A Ukrainian Catholic parish was established in Sydney in 1912 and remains active to this day (with its parish priest occasionally serving in Halifax). A Ukrainian Orthodox church parish was also active there from the mid-1930s to the early 1950s. The Ukrainian Catholic church in Quebec is centered in Montreal, where it has 6 parishes. Several northern communities are served by a priest located in Val d’Or. As well there are chapels in the province’s rural Ukrainian recreation centers. The Quebec and Nova Scotia churches are administered by the Eparchy of Toronto and Eastern Canada. There are 3 Ukrainian Orthodox parishes in Montreal, but none in other parts of the province. They are administered by the Eastern Diocese of the Ukrainian Orthodox Church of Canada.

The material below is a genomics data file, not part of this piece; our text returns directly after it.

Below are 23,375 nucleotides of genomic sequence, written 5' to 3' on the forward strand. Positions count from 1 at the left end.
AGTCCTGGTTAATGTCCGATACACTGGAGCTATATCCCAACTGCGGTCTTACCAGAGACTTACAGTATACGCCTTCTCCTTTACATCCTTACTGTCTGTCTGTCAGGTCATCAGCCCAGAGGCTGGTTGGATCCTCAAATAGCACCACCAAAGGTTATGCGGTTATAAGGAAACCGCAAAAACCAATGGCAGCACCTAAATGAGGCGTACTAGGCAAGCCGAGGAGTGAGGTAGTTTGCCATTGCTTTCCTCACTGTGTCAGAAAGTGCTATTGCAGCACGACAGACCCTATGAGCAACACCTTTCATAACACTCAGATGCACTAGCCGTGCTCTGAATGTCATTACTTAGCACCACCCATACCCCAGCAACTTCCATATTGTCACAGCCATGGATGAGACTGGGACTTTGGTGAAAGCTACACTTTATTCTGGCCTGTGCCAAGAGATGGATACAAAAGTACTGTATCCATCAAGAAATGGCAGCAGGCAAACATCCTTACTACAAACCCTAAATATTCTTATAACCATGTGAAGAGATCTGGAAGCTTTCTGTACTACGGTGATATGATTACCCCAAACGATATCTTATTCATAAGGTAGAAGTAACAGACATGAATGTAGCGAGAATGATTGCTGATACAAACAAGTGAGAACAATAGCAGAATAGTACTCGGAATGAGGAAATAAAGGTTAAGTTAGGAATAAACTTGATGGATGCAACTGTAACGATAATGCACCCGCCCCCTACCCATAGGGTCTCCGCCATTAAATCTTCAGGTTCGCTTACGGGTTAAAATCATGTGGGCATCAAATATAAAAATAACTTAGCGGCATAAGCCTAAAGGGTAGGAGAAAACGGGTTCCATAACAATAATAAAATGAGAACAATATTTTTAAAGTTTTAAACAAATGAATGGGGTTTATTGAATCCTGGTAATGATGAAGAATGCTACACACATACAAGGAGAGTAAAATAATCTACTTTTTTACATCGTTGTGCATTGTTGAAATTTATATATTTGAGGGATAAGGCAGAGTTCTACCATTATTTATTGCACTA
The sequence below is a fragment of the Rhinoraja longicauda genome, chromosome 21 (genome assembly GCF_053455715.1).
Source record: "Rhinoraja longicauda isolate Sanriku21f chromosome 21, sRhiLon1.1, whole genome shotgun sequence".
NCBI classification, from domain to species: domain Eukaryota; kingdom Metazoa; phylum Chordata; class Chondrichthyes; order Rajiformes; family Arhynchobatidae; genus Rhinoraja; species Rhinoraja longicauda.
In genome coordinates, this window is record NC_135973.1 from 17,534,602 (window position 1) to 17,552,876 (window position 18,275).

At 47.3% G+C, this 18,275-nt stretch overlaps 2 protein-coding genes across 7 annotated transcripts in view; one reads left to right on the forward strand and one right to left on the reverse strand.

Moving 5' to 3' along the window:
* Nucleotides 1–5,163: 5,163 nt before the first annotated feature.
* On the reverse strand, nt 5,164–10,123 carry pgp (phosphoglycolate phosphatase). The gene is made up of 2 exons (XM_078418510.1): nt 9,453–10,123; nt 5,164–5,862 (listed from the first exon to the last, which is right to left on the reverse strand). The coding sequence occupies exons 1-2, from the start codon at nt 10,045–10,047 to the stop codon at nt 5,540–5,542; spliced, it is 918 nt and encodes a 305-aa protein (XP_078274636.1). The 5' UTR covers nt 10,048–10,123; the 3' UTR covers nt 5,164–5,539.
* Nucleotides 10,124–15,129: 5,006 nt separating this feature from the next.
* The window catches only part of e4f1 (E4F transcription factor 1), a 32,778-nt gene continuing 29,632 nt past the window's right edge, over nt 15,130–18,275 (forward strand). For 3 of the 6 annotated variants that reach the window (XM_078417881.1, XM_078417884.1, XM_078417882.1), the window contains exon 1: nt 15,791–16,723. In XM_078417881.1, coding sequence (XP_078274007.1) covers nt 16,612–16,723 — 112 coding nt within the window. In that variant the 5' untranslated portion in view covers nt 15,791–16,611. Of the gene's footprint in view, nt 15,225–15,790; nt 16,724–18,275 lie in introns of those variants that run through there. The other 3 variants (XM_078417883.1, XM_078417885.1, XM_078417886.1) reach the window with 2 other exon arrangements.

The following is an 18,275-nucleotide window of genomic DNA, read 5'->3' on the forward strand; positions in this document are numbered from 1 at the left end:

The mainstay of Ukrainian-language education in Quebec and the Atlantic provinces has been Saturday schools. From the teens until the mid-1920s there were two schools in Montreal’s Catholic system that provided instruction in French and Ukrainian. In 1965, Ukrainian was introduced as a language of study (where numbers permitted) in the province’s high schools. In 1978 the Parti Québécois government introduced legislation permitting (bilingual) instruction in languages such as Ukrainian (alongside French), but the community did not pursue this option. In general the province’s Ukrainian Catholic and Ukrainian Orthodox communities maintain a notably Anglophone orientation in respect to education. Ukrainian-language or subject courses have not been taught in Quebec or Atlantic universities with the exception of a quickly discontinued trial Ukrainian history course at Montreal’s Concordia University in 1978–79. Nevertheless, a number of notable Ukrainian academics, including Marko Antonovych, Jaroslav Rudnyckyj, Roman Serbyn, Radoslav Zhuk, and Luba Zuk have been associated with Quebec.

Quebec’s creative talents have included the artist Ruslan Logush, composers George Fiala and Bohdan Veselovsky, pianists Liubka Kolessa, Ireneus Zhuk, and Luba Zuk, filmmaker Yuri Luhovy, and pop singer Luba Kowalchuk.

Andrij Makuch

[This article was updated in 2005.]